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The general rule is to use an article for countable nouns (i.e. nouns permitting a plural) and no article for uncountable nouns. However, some nouns may be countable in one sense and uncountable in another sense, cf. the discussion of "truth" in http://www.oxforddictionaries.com/words/countable-nouns

Sometimes it seems hard for me to distinguish countable and uncountable senses, as the transitions between the meanings can be very subtle.

I recently stumbled upon the following:

This book is an essential reading. An extensive use is made of illustrations.

I found this incorrect and cut the articles:

This book is essential reading. Extensive use is made of illustrations.

However, the author objected and I was a bit troubled to explain, as both reading and use appear to appear in countable and uncountable senses.

Are both variants perhaps justifiable, or if the second is wrong, why exactly?

Or put differently, how can one distinguish the countable vs. uncountable meanings of "reading" and "use"?

  • 1
    Are you sure whoever wrote the first example above is actually a native speaker? It seems unlikely to me. There's only one legible instance of is an essential reading it in Google Books (it included to screen out irrelevant collocations such as an essential reading skill). But there are thousands of hits for the same with an essential read. – FumbleFingers Mar 14 '16 at 18:17
  • What is the source? AmE or BrE? – user3169 Mar 14 '16 at 18:30
2

In my (American) experience, the noun reading is only countable in three senses I can think of:

  • interpretation

    Smith says that the book is a metaphor for American involvement in World War II, but this is an incorrect reading of the text.

  • an event where stories or poems are read aloud to a crowd

    I am bringing two of my new poems to a reading tonight. The reading will be in Joe's Coffee House at 8 o'clock tonight.

  • a passage of text assigned by an authority to be read

    Students are expected to complete all readings on the day they are assigned. If you fail to finish a day's reading, you should do it the next day to catch up.

    The Gospel reading for Easter Sunday is a very long reading. [i.e., the passage of the Bible assigned to be read at the church service on Easter is long]

Otherwise, the noun reading is uncountable.

The only countable sense that is remotely possible is the third one here. The countable sense is likely not appropriate, unless the speaker is talking about the book as "a reading [assignment]" assigned by a teacher. Otherwise, the uncountable sense of "material that can be read" is much more appropriate. As FumbleFingers points out, if the speaker wanted to use a countable word, "an essential read" is more natural.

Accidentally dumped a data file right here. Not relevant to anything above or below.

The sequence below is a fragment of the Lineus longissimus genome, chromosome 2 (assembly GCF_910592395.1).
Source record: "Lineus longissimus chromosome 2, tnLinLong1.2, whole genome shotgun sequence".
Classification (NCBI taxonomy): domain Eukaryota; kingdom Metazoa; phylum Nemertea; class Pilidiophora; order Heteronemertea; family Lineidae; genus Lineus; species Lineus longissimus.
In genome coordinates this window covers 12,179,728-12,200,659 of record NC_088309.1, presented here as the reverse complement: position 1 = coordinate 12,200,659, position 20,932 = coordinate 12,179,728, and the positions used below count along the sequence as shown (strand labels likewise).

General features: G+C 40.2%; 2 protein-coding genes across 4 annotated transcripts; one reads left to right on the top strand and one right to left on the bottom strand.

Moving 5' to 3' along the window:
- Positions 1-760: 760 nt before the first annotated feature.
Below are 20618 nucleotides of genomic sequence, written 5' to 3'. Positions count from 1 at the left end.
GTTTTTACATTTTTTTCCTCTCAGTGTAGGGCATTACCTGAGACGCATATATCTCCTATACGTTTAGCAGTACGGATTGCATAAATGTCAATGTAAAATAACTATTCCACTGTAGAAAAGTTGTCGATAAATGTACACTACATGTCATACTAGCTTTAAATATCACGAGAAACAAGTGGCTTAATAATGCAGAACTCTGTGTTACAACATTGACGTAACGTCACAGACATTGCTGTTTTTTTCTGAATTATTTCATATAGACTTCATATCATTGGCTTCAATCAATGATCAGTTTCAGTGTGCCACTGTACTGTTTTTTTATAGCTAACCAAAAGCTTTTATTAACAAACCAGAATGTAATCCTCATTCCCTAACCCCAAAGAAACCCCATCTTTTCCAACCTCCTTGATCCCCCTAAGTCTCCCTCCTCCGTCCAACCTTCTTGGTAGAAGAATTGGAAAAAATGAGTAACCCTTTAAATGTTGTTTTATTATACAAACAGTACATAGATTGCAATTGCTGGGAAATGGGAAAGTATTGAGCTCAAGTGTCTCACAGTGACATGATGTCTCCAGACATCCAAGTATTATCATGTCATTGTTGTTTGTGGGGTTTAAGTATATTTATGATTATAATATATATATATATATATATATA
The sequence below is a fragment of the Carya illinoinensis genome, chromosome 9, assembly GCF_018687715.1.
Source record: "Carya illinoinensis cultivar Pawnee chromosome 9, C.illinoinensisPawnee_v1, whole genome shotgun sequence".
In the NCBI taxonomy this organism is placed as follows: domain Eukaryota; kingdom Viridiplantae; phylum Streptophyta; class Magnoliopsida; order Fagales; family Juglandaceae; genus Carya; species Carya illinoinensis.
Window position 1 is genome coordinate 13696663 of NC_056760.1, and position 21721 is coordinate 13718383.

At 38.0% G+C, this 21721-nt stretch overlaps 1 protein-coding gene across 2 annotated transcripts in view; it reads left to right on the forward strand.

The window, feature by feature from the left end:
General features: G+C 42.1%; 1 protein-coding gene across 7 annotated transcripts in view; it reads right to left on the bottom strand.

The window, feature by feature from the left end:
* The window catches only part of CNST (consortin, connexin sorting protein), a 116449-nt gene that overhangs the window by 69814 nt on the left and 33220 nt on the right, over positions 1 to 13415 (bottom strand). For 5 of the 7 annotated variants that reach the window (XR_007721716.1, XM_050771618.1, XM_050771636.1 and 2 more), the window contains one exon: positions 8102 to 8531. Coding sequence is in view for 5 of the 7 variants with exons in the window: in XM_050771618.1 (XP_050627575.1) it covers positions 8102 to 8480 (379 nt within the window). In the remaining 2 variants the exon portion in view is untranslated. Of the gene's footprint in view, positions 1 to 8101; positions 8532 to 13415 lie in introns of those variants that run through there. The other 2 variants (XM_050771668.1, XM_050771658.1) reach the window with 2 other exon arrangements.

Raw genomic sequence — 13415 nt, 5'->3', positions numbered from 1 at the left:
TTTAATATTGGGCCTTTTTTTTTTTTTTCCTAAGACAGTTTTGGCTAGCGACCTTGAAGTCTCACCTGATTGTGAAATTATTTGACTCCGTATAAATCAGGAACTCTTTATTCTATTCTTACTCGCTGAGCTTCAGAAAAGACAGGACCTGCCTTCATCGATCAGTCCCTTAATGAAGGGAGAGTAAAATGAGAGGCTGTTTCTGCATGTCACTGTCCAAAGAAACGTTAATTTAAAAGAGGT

For use, it's a bit trickier. I associate a countable use with a single action or purpose, like

Sneaking up to that guard and tying his shoelaces together was an excellent use of your invisibility cloak.

In this case, a countable use suggests to me that the selection and position of images for the entire book was a single action, which doesn't feel natural to me. It's not quite incorrect (unlike the countable reading above, which does feel incorrect), but an uncountable use seems much more natural here, since it covers multiple decisions about which images to include (and where and how to include them in the book).

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The meanings 'reading' and 'use' really depend on the context. In the example

This book is an essential reading. An extensive use is made of illustrations.

'reading' is in its noun form meaning "something to be read". An example would be how lectures might assign you "readings". Clearly, in this case, "reading" is countable, which makes the use of the article acceptable.

The same case applies with 'use'. 'Use' is also used in its noun form in the sense of "application", which warrants the use of the article.

The only problem I see is in the second sentence, which can be better phrased as

An extensive use of illustrations is made.

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The two writing samples do not mean the same thing. In the first sample

This book is an essential reading. An extensive use is made of illustrations.

"reading" refers to a one-time event. It may refer to a moment when a person read something out loud to an audience. It may refer to the first time I read a particular book. This is very similar to what apsillers describes in his answer.
In the second sample,

This book is essential reading. Extensive use is made of illustrations.

"reading" refers to something that a person should read sometime. For example you could say "Uncle Tom's Cabin" is essential reading if you want to understand slavery and the American Civil War.

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